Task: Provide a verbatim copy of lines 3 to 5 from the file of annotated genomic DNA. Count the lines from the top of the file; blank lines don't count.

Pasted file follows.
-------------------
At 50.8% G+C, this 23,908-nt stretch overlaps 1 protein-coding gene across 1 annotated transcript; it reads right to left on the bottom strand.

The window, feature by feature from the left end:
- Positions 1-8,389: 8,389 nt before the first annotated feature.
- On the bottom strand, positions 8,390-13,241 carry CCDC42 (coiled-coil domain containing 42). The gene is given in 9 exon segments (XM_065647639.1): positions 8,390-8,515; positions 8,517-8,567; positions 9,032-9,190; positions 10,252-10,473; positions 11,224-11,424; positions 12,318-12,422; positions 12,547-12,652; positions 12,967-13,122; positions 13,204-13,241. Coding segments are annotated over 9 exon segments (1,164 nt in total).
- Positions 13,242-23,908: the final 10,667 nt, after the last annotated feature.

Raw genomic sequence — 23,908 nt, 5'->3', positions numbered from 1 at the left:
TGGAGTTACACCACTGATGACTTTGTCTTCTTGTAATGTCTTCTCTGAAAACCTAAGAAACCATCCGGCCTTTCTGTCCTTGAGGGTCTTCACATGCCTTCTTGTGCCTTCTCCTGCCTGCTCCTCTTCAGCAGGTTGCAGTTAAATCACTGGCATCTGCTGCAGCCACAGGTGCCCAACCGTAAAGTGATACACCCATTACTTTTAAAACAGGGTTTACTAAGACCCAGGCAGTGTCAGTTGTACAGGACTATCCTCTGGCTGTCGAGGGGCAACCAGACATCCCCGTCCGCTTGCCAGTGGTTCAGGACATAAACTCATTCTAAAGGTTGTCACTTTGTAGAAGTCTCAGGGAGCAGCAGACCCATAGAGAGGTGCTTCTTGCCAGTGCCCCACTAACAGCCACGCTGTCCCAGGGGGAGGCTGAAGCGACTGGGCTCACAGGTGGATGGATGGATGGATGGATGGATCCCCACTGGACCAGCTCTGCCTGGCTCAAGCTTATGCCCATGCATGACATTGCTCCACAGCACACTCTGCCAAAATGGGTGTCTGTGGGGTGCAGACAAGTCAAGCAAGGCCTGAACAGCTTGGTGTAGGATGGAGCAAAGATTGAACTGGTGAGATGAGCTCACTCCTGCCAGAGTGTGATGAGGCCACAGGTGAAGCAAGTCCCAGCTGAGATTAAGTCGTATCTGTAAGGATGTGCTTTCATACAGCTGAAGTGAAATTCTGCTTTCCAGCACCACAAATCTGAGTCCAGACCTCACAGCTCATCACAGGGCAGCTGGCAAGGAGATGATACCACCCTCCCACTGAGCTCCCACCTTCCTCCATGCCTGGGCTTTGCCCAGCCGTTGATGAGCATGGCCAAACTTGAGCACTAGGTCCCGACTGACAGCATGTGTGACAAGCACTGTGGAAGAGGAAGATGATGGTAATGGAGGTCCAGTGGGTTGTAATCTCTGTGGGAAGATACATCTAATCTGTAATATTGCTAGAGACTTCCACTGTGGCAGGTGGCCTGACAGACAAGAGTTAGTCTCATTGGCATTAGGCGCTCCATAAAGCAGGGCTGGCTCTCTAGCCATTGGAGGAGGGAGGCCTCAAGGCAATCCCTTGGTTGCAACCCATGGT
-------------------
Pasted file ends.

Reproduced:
- Positions 1-8,389: 8,389 nt before the first annotated feature.
- On the bottom strand, positions 8,390-13,241 carry CCDC42 (coiled-coil domain containing 42). The gene is given in 9 exon segments (XM_065647639.1): positions 8,390-8,515; positions 8,517-8,567; positions 9,032-9,190; positions 10,252-10,473; positions 11,224-11,424; positions 12,318-12,422; positions 12,547-12,652; positions 12,967-13,122; positions 13,204-13,241. Coding segments are annotated over 9 exon segments (1,164 nt in total).
- Positions 13,242-23,908: the final 10,667 nt, after the last annotated feature.